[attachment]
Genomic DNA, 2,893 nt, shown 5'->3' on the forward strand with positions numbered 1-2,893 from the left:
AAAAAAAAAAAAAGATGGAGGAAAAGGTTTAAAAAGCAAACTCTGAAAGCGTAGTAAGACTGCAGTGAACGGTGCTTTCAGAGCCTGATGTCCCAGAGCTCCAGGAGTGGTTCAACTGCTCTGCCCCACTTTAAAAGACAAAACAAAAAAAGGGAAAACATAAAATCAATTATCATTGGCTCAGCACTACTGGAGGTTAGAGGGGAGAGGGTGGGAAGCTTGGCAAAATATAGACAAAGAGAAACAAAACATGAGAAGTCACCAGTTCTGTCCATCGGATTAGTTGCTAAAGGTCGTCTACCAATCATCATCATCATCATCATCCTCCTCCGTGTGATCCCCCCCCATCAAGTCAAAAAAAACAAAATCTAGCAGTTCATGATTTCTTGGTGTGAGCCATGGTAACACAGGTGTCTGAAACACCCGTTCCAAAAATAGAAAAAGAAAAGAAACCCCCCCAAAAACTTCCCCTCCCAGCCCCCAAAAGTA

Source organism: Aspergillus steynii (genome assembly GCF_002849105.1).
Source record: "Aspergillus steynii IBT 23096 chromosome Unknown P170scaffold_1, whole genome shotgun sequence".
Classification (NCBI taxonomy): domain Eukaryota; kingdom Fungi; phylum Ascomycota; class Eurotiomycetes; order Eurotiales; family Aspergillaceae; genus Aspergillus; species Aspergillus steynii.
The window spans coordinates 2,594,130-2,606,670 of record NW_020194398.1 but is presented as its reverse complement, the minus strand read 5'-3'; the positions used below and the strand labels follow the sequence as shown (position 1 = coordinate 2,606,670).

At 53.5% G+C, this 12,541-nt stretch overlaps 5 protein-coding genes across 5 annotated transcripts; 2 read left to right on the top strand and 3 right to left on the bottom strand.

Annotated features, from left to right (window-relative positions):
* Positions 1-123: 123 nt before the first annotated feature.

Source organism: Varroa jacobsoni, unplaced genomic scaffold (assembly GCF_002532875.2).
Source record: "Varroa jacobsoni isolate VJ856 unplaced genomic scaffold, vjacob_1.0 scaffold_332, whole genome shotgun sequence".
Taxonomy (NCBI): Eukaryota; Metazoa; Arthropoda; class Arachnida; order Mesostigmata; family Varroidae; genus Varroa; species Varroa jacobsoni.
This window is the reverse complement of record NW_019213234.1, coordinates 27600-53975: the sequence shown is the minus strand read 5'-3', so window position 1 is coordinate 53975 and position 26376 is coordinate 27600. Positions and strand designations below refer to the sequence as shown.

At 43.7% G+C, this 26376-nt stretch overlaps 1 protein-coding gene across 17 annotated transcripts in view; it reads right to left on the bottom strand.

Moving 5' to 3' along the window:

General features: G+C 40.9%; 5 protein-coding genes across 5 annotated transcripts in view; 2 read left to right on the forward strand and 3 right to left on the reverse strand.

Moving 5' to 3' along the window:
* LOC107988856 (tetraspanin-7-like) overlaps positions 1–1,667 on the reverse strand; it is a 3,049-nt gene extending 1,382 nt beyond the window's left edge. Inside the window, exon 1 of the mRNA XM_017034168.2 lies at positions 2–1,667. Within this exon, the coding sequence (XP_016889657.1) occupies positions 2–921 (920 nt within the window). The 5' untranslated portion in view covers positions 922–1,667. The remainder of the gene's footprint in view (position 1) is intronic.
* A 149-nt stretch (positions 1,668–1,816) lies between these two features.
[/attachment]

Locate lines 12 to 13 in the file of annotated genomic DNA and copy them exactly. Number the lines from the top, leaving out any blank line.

Taxonomy (NCBI): Eukaryota; Metazoa; Arthropoda; class Arachnida; order Mesostigmata; family Varroidae; genus Varroa; species Varroa jacobsoni.
This window is the reverse complement of record NW_019213234.1, coordinates 27600-53975: the sequence shown is the minus strand read 5'-3', so window position 1 is coordinate 53975 and position 26376 is coordinate 27600. Positions and strand designations below refer to the sequence as shown.